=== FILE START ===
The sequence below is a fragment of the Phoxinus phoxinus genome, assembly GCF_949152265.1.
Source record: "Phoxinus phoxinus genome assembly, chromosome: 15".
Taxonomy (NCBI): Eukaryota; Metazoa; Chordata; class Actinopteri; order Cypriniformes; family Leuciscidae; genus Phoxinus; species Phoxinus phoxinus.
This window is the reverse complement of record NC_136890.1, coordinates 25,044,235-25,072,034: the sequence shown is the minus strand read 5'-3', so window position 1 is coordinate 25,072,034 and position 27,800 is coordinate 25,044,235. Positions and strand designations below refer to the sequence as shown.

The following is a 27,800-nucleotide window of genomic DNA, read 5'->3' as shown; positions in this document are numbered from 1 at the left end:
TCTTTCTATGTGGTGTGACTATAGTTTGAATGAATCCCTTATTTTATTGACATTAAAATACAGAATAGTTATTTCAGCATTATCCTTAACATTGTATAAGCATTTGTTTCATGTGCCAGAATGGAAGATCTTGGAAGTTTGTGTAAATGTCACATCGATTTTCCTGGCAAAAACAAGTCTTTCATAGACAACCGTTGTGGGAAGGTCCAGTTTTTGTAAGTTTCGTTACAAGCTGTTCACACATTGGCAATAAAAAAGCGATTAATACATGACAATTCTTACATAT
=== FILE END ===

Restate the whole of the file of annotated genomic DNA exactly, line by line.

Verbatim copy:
The sequence below is a fragment of the Phoxinus phoxinus genome, assembly GCF_949152265.1.
Source record: "Phoxinus phoxinus genome assembly, chromosome: 15".
Taxonomy (NCBI): Eukaryota; Metazoa; Chordata; class Actinopteri; order Cypriniformes; family Leuciscidae; genus Phoxinus; species Phoxinus phoxinus.
This window is the reverse complement of record NC_136890.1, coordinates 25,044,235-25,072,034: the sequence shown is the minus strand read 5'-3', so window position 1 is coordinate 25,072,034 and position 27,800 is coordinate 25,044,235. Positions and strand designations below refer to the sequence as shown.

The following is a 27,800-nucleotide window of genomic DNA, read 5'->3' as shown; positions in this document are numbered from 1 at the left end:
TCTTTCTATGTGGTGTGACTATAGTTTGAATGAATCCCTTATTTTATTGACATTAAAATACAGAATAGTTATTTCAGCATTATCCTTAACATTGTATAAGCATTTGTTTCATGTGCCAGAATGGAAGATCTTGGAAGTTTGTGTAAATGTCACATCGATTTTCCTGGCAAAAACAAGTCTTTCATAGACAACCGTTGTGGGAAGGTCCAGTTTTTGTAAGTTTCGTTACAAGCTGTTCACACATTGGCAATAAAAAAGCGATTAATACATGACAATTCTTACATAT